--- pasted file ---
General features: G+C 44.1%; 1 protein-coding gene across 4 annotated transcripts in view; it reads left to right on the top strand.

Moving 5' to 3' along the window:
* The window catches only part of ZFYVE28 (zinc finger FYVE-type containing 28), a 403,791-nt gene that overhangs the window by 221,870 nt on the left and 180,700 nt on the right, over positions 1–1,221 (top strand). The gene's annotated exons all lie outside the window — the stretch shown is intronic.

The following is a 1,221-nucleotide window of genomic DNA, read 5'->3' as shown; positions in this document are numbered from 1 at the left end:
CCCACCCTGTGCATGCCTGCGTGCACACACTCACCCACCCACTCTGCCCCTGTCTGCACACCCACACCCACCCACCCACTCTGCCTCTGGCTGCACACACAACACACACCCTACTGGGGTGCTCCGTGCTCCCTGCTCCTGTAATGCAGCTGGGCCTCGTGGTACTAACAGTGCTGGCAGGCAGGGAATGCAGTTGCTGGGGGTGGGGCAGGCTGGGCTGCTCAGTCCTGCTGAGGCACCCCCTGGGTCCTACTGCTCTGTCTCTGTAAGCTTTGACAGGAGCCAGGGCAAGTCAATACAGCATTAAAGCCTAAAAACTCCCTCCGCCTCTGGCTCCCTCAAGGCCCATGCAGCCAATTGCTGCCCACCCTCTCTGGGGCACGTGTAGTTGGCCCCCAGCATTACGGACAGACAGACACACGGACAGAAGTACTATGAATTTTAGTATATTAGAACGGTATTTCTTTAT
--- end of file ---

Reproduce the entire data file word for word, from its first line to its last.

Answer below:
General features: G+C 44.1%; 1 protein-coding gene across 4 annotated transcripts in view; it reads left to right on the top strand.

Moving 5' to 3' along the window:
* The window catches only part of ZFYVE28 (zinc finger FYVE-type containing 28), a 403,791-nt gene that overhangs the window by 221,870 nt on the left and 180,700 nt on the right, over positions 1–1,221 (top strand). The gene's annotated exons all lie outside the window — the stretch shown is intronic.

The following is a 1,221-nucleotide window of genomic DNA, read 5'->3' as shown; positions in this document are numbered from 1 at the left end:
CCCACCCTGTGCATGCCTGCGTGCACACACTCACCCACCCACTCTGCCCCTGTCTGCACACCCACACCCACCCACCCACTCTGCCTCTGGCTGCACACACAACACACACCCTACTGGGGTGCTCCGTGCTCCCTGCTCCTGTAATGCAGCTGGGCCTCGTGGTACTAACAGTGCTGGCAGGCAGGGAATGCAGTTGCTGGGGGTGGGGCAGGCTGGGCTGCTCAGTCCTGCTGAGGCACCCCCTGGGTCCTACTGCTCTGTCTCTGTAAGCTTTGACAGGAGCCAGGGCAAGTCAATACAGCATTAAAGCCTAAAAACTCCCTCCGCCTCTGGCTCCCTCAAGGCCCATGCAGCCAATTGCTGCCCACCCTCTCTGGGGCACGTGTAGTTGGCCCCCAGCATTACGGACAGACAGACACACGGACAGAAGTACTATGAATTTTAGTATATTAGAACGGTATTTCTTTAT